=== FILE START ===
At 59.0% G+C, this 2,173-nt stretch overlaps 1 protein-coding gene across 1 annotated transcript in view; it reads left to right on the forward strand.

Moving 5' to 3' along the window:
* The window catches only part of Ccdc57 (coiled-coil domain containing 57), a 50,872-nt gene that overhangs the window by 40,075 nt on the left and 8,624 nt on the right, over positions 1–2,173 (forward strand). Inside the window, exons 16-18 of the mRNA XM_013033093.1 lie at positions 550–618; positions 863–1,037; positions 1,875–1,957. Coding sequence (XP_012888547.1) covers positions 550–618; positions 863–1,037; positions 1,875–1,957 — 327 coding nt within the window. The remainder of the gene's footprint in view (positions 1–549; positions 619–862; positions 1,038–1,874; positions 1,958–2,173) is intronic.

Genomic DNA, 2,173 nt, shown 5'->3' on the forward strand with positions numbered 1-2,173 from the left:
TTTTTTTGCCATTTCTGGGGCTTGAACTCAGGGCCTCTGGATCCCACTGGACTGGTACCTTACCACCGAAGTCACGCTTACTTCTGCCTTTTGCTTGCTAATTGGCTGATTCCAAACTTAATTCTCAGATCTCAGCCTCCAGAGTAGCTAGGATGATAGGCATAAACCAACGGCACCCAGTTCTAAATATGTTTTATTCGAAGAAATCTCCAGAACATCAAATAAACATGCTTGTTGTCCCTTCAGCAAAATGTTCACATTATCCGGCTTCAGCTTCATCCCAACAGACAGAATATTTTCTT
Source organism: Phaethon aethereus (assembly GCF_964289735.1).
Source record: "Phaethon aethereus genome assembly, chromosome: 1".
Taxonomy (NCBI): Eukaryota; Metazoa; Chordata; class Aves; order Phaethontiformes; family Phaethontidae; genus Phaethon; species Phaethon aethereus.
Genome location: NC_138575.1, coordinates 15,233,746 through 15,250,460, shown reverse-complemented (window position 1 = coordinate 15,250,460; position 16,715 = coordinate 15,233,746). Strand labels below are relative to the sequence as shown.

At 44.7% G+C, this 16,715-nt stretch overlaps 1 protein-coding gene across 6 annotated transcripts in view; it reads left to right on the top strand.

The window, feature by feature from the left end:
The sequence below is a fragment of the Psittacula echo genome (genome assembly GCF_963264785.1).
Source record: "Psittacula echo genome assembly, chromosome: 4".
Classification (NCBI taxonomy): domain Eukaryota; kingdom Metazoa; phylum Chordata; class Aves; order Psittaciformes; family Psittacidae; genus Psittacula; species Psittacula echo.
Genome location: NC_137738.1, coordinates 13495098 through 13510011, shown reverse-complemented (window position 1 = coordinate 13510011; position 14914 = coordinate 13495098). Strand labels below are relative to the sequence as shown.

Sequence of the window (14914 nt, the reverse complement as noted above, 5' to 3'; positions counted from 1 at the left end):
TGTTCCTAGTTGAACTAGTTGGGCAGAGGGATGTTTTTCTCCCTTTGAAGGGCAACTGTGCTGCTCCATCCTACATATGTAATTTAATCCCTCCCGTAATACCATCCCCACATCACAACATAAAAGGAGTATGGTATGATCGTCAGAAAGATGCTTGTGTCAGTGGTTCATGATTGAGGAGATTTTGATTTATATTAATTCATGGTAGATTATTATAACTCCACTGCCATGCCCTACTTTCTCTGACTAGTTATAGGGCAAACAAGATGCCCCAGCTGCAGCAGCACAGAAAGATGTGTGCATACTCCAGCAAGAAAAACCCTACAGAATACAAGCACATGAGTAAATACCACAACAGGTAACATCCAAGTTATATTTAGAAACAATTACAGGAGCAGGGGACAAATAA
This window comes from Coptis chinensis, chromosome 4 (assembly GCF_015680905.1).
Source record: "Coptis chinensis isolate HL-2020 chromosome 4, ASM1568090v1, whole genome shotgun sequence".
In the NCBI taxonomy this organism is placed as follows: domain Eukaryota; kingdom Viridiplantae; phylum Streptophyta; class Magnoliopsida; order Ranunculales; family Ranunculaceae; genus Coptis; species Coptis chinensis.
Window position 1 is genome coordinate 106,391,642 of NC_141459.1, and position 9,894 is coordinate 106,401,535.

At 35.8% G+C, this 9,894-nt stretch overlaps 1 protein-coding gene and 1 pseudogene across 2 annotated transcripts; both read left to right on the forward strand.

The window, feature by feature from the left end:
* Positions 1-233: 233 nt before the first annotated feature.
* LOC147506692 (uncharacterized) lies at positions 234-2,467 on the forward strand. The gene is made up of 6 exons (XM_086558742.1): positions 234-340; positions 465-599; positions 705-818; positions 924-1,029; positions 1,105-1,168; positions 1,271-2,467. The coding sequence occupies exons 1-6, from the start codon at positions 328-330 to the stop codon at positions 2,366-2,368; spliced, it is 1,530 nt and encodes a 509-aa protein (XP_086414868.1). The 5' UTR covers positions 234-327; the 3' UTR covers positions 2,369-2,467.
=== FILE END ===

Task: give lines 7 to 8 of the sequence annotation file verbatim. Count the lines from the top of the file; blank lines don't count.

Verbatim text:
Source record: "Phaethon aethereus genome assembly, chromosome: 1".
Taxonomy (NCBI): Eukaryota; Metazoa; Chordata; class Aves; order Phaethontiformes; family Phaethontidae; genus Phaethon; species Phaethon aethereus.